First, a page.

Brian (Jason Patric) and Sara (Cameron Diaz) would seem to have the ideal life.
Brian is a firefighter, Sara a lawyer. They have a young daughter, Kate (Sofia Vassilieva), who is beautiful and vibrant.
Ah, the perfect life.
Alas, perfection is not meant to be and Kate is diagnosed with a form of leukemia. Encouraged to explore experimental alternatives by their physician, Brian and Sara have a child in vitro, Anna (Abigail Breslin), who grows up knowing she is to be a donor child genetically engineered to be a perfect match for all of Kate's medical needs.
Blood? They are a perfect match.
Stem cells? Perfect.
Bone Marrow? Again, a perfect match.
"Hold on," cries Anna. "Enough is enough."
Based upon a 2004 novel by Jodi Picoult, "My Sister's Keeper" is the saga of the Fitzgerald family and their fight to keep alive a teenage daughter against seemingly insurmountable odds.
It works...for awhile, anyway. Kate has lived far longer than anyone expected, but in her late teens her body begins to shut down and she requires a kidney to have any hope of survival. Again, the family calls Anna into action to be the donor of her sister's kidney.
Anna refuses. She hires a lawyer (Alec Baldwin) to help her obtain medical emancipation, an act that seems initially a tad callous despite the horrific medical procedures she has endured on behalf of her sister throughout her eleven years.
Director Nick Cassavetes has directed both a weepy family drama ("The Notebook") and a film that delves into medical ethics ("John Q"). With "My Sister's Keeper," Cassavetes attempts with moderate success to take both approaches into dealing with the Fitzgerald family dilemma.
Is "My Sister's Keeper" an exploration of medical ethics and moral dilemmas?
Yes, indeed. Initially, anyway.
Is "My Sister's Keeper" a powerful family drama exploring the inner workings of a traumatized family?
At times, yes.
Is "My Sister's Keeper" a legal drama journeying through the court system and often harrowing decisions left in the hands of individuals themselves who are, at times, as wounded as those they serve?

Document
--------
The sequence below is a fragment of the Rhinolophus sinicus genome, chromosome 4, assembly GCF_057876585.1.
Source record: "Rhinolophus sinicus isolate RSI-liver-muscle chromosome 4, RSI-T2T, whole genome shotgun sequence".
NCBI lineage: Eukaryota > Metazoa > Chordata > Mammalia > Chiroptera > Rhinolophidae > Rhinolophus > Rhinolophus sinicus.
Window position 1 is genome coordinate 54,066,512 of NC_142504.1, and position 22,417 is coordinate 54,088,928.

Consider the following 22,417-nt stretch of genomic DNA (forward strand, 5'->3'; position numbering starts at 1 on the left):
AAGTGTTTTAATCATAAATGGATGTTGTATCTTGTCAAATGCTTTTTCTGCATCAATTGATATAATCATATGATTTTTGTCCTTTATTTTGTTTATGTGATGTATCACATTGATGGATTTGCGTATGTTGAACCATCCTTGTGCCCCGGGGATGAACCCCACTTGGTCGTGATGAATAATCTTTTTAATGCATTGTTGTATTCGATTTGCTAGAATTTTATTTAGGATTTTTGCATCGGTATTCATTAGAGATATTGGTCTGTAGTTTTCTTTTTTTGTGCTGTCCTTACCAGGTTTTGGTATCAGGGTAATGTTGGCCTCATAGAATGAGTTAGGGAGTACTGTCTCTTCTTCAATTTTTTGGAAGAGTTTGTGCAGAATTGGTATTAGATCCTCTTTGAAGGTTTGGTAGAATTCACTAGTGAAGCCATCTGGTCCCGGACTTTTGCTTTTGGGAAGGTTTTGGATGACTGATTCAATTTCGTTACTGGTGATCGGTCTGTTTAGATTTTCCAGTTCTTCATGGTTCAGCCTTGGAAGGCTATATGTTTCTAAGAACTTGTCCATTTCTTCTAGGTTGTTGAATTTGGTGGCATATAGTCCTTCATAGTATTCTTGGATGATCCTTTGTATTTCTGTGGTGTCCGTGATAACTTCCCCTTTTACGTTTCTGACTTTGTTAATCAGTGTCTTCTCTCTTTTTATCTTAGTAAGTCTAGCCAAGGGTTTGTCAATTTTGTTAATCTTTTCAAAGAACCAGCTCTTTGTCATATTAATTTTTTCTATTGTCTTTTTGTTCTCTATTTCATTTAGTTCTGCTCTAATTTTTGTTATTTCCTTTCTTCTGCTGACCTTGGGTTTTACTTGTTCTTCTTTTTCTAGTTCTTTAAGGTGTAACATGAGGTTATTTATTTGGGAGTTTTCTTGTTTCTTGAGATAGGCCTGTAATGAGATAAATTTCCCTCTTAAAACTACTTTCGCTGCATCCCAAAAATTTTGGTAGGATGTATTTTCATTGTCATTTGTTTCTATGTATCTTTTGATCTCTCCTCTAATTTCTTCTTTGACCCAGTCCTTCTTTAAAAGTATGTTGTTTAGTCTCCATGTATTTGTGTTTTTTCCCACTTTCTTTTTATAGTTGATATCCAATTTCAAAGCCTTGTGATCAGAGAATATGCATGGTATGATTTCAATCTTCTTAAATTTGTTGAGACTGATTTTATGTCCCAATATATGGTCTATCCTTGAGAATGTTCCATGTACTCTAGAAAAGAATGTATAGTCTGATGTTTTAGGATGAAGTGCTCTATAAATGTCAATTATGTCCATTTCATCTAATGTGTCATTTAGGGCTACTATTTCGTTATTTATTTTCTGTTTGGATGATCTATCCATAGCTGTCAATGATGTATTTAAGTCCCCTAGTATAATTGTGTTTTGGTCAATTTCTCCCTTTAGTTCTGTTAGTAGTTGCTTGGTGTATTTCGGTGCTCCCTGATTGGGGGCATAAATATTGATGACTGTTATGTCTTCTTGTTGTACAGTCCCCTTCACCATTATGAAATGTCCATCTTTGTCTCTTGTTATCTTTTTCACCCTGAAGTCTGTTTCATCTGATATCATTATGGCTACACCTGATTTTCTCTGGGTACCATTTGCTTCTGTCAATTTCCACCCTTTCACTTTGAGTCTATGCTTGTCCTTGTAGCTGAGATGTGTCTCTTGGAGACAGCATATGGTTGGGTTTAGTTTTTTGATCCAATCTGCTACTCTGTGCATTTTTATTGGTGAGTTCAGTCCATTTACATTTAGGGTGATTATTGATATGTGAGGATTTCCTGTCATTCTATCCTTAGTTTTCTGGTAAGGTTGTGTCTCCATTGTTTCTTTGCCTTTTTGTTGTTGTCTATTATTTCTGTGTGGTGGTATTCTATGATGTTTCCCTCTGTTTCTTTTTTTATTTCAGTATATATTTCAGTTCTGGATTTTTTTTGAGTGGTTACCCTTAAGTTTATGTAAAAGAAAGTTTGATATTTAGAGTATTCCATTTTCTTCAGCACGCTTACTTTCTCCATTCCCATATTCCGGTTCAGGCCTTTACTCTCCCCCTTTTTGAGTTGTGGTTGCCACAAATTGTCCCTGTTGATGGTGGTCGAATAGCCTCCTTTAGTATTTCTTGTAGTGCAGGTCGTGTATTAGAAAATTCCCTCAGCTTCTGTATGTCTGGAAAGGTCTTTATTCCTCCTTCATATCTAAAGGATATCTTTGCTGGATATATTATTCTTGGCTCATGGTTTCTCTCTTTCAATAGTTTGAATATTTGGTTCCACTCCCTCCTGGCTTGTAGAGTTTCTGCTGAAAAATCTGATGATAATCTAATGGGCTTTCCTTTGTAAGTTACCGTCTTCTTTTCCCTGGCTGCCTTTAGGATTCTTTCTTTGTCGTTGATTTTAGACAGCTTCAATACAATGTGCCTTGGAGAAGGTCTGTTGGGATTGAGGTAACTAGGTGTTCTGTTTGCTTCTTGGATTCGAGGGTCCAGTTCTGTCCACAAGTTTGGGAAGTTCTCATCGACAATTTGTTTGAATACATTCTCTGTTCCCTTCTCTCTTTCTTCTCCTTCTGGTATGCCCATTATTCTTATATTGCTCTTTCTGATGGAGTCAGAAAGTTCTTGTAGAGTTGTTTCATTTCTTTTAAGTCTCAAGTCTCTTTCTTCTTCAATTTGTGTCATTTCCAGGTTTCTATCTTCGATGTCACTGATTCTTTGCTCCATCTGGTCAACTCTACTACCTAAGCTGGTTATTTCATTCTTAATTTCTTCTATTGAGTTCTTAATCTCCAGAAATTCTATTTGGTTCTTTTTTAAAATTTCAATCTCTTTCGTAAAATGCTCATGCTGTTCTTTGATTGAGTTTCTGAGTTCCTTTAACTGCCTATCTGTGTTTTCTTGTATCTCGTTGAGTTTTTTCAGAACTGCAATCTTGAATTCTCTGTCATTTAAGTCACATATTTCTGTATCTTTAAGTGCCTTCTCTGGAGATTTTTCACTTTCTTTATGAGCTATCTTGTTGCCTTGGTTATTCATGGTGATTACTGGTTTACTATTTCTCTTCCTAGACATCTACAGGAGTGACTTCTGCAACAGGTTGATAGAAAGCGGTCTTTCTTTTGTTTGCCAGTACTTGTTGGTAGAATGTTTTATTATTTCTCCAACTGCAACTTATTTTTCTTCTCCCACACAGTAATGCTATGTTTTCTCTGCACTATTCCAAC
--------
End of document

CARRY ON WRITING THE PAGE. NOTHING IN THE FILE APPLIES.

Truthfully, Cassavetes can't seem to decide what he really wants "My Sister's Keeper" to be and it's that lack of consistency that most plagues the often powerful, tender, moving and evocative film.
"My Sister's Keeper" works far more than it should, mostly owing to the strength of its ensemble cast and Cassavetes' ability to construct scenes that tug at the heartstrings relentlessly.
Early on, it appears that "My Sister's Keeper" going to fall closer to "John Q" on the cinematic spectrum. In case you're wondering, that's not a compliment. My companion for the evening, in fact, fell asleep during the film's first third, however, by film's end this same companion could be seen dabbing at his eyes with tears flowing.
These early scenes seem to have as their primary goal to establish the strained family dynamic, seen mostly through the eyes of a defiant 11-year-old and a shrill, irritating mother with a seemingly abusive inability to let go. When the Leukemia initially goes into remission, the family dynamics calm and the true heart of the film begins to reveal itself.
The mother, despite her obviously complicated grief, truly loves her daughter and has given up virtually every aspect of self-identity to advocate for her.
Anna, despite her seemingly self-centered gesture, loves her ill sister madly and, over the course of the film, we learn just how significant a role she has played in Kate's daily life.